“Some of My Best Friends” by Kris Beaver

Kris Beaver


What a hoot! we’d whoop out the windows
driving around our redneck town in Derek’s rundown
lavender ’59 LeSabre. With a maniacal front grill grin
and spaceship tail wings, she was a stellar vehicle
for hauling three high school misfits circa 1970.
There was no going incognito in that beauty.
She rumbled like a diesel truck. The steering wheel
was bigger than an extra-large pizza, her front seat
sagged so low, Derek had to crane his neck just to
peer over the dashboard and glimpse where to go.

We were living in the glare of here and now
back then. Certain we were immortal
and everything awesome was still possible.
Our hurt, just good material for comic relief.
We didn’t need seat belts or wear helmets.
Jack was tan, buff, with perfect teeth,
leaning over the front between me and Derek,
laughing, gesturing. Not emaciated and studded
with purple sores, blindly flailing after ghosts,
and wailing at Sacred Heart in Spokane.

Thank God for those boys who gulped life
when the nuns forbade a nibble,
who adopted lonely strays like me
and fed them friendship in a hometown
extra cruel to fat girls and gays.
While I was busy dodging oinks and butt grabs,
jocks threw guys like Derek and Jack in the creek
that snaked through the high school campus.
Our science teacher took attendance by calling
out faggot after the names of guys in drama
or with long hair, commie if you were antiwar.

All junior boys were forced to get a military cut
for mandatory ROTC. When Derek tried to refuse,
his dad had him locked up in the county jail
for a weekend to teach a manly lesson he’d remember.
That summer Derek tried to die. When Jack and I
visited him in the hospital, Derek jumped up on the bed
in his floral patient gown, wrists wrapped in gauze,
and told psych ward stories like some comic on Carson.
We sat eye level with his unbalanced legs, ready to catch.
Fuck the bullies and abusers. Fuck them all. We’d survive.

Saturday nights we cruised through the cemetery
swearing, telling jokes about the craziness we lived,
or we’d turn the headlights off and straddle
the middle of a long empty unlit road, trolling
toward the only blinking yellow traffic light in town,
pretending it was a demon we could overcome.
We even won a golden trophy at the state one-act
play festival, got a blurb and photo in the paper.
High school? We thought we slayed it.

When Derek’s car was on its last leg, he donated it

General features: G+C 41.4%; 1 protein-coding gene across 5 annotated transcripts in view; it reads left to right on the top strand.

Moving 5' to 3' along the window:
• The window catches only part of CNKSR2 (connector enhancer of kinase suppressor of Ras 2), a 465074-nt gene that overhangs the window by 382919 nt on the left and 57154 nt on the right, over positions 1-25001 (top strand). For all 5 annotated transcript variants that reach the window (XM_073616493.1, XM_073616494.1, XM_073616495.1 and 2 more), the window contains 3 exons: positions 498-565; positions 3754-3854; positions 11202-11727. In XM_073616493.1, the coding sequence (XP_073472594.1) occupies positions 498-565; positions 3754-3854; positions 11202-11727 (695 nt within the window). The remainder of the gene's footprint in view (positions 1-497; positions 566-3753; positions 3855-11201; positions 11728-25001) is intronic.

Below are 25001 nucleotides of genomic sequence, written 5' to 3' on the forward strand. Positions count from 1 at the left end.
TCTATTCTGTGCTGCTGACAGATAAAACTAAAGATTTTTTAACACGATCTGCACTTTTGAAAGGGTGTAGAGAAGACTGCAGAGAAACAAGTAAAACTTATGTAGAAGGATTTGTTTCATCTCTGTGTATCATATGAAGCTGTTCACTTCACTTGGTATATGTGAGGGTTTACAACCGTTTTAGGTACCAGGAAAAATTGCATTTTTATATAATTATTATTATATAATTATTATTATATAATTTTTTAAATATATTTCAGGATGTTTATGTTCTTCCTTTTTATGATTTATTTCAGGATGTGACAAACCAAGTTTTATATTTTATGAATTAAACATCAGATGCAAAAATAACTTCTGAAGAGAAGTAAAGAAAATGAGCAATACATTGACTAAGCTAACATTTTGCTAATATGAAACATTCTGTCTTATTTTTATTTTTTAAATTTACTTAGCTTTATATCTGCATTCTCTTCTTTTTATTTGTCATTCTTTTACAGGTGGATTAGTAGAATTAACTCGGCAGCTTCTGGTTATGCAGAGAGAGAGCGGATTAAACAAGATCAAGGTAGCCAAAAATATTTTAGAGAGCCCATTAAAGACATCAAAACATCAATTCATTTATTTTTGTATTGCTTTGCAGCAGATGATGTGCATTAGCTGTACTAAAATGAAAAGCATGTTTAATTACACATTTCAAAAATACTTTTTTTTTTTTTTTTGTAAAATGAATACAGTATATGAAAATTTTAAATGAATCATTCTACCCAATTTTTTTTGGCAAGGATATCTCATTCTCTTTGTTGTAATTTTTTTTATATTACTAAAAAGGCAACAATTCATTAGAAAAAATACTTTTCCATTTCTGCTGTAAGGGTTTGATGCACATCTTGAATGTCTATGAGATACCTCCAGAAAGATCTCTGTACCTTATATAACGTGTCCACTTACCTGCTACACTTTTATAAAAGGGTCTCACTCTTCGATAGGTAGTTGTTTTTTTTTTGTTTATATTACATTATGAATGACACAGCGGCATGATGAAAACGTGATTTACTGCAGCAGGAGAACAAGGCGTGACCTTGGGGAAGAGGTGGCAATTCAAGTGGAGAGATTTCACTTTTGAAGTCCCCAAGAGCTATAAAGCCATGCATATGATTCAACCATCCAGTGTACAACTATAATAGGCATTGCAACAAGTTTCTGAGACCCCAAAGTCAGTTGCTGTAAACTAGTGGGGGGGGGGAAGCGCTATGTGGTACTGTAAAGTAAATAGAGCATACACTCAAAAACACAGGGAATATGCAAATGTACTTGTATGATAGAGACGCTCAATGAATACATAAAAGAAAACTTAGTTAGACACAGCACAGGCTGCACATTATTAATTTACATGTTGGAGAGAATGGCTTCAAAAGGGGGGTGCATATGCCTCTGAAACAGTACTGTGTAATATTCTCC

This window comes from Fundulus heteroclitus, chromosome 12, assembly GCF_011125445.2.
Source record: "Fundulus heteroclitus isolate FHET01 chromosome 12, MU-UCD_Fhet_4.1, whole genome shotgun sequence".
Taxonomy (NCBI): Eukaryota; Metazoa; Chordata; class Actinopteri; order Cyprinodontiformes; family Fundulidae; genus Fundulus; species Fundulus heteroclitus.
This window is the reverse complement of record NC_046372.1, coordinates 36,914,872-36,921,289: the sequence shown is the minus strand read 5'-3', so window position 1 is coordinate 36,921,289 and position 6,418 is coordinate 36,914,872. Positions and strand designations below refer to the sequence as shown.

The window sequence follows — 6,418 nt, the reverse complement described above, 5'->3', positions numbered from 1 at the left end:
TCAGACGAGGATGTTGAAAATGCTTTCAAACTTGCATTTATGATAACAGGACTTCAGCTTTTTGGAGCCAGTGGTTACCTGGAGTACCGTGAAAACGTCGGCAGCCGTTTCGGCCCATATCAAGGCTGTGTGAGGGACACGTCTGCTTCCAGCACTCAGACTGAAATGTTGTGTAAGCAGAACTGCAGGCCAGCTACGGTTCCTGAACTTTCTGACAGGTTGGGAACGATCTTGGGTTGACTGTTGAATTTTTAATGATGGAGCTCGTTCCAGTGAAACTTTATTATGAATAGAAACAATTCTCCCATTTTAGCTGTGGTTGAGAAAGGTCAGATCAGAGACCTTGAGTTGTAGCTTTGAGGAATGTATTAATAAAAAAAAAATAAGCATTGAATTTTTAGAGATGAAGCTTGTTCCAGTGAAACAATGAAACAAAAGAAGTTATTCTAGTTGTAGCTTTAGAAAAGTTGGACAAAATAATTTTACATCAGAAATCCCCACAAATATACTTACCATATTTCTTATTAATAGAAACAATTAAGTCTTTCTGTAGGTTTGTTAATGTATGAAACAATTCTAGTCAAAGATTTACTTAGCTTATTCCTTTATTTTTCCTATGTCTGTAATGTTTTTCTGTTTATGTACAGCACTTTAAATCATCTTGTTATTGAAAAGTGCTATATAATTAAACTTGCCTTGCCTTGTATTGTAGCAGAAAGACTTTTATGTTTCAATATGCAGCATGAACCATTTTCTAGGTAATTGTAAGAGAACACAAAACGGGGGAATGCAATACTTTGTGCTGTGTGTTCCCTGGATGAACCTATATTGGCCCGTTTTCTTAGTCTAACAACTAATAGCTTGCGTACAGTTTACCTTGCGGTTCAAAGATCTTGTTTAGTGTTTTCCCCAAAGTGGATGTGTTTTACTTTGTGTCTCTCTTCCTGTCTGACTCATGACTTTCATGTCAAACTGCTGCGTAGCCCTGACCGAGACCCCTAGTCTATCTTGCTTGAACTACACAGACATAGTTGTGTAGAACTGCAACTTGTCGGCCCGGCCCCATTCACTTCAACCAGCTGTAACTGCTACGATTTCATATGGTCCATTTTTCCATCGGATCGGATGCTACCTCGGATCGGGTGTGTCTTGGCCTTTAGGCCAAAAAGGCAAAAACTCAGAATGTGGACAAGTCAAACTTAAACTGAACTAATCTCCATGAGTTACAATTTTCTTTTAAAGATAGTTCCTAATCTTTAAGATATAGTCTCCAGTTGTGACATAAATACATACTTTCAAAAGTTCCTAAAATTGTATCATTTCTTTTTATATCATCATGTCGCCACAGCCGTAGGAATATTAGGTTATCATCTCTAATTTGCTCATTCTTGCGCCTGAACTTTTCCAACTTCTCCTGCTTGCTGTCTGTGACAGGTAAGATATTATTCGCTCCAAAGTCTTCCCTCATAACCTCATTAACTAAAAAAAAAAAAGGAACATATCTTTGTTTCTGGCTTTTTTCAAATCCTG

to St. Mary’s Demolition Derby. The night of the event,
we squeezed between farmers and cowboys
on the fairground bleachers, cheered for every scrape,
dent, spark and missing part his car inflicted or endured,
then stood up applauding away tears as they
towed the mangled pastel wreck of what was left
out of the spotlight and off the sawdust field.

from Poets Respond
June 23, 2019


Kris Beaver: “On Monday this week, I came across an article in my former hometown paper. The mayor of Walla Walla, Washington, declared June 2019 as its first Gay Pride Month. Bravo! I thought back on the amazing gay friends I’d been lucky to have growing up in that beautiful and wonderful small town in the late ’60s and early ’70s. We had fun, but my gay friends endured bullying, harassment and even assault. It seemed almost accepted. I knew of some of the trauma they endured. I’m sure much has changed since I moved away over 40 years ago. Although it’s terrific news Walla Walla is finally honoring their LGBTQ citizens, how awful that it’s taken fifty years. This response poem weaves the truth of several friends’ stories. There is some poetic enhancement and names were changed. There were many caring teachers, students and community members in Walla Walla who would never behave as described in this poem. Some just remained silent when witnessing the oppression. The title refers to a saying some folks use when starting to defend their inaction on behalf of the mistreated. I love so much about Walla Walla. I was blessed to have kind, creative, brave, open-minded and delightfully funny friends growing up there. I am so pleased the community is working on social justice and celebrating diversity.”

Rattle Logo